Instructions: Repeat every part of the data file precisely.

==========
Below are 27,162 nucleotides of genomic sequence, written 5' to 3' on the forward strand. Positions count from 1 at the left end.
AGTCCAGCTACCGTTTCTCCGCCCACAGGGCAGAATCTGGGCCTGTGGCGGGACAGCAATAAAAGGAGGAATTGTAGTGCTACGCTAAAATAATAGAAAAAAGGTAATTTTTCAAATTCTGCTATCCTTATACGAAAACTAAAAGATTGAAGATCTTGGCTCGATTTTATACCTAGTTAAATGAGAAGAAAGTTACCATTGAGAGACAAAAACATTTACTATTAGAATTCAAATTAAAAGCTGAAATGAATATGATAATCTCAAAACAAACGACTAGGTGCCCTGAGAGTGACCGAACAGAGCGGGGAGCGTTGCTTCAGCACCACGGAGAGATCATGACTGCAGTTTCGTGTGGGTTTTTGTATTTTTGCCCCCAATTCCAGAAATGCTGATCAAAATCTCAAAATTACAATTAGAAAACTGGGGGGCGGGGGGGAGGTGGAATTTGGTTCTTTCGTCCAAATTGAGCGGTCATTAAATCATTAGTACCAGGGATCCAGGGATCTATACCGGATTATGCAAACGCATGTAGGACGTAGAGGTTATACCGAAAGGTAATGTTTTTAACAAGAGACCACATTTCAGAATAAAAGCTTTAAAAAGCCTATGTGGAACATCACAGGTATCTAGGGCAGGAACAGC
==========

Below are 27,162 nucleotides of genomic sequence, written 5' to 3' on the forward strand. Positions count from 1 at the left end.
AGTCCAGCTACCGTTTCTCCGCCCACAGGGCAGAATCTGGGCCTGTGGCGGGACAGCAATAAAAGGAGGAATTGTAGTGCTACGCTAAAATAATAGAAAAAAGGTAATTTTTCAAATTCTGCTATCCTTATACGAAAACTAAAAGATTGAAGATCTTGGCTCGATTTTATACCTAGTTAAATGAGAAGAAAGTTACCATTGAGAGACAAAAACATTTACTATTAGAATTCAAATTAAAAGCTGAAATGAATATGATAATCTCAAAACAAACGACTAGGTGCCCTGAGAGTGACCGAACAGAGCGGGGAGCGTTGCTTCAGCACCACGGAGAGATCATGACTGCAGTTTCGTGTGGGTTTTTGTATTTTTGCCCCCAATTCCAGAAATGCTGATCAAAATCTCAAAATTACAATTAGAAAACTGGGGGGCGGGGGGGAGGTGGAATTTGGTTCTTTCGTCCAAATTGAGCGGTCATTAAATCATTAGTACCAGGGATCCAGGGATCTATACCGGATTATGCAAACGCATGTAGGACGTAGAGGTTATACCGAAAGGTAATGTTTTTAACAAGAGACCACATTTCAGAATAAAAGCTTTAAAAAGCCTATGTGGAACATCACAGGTATCTAGGGCAGGAACAGC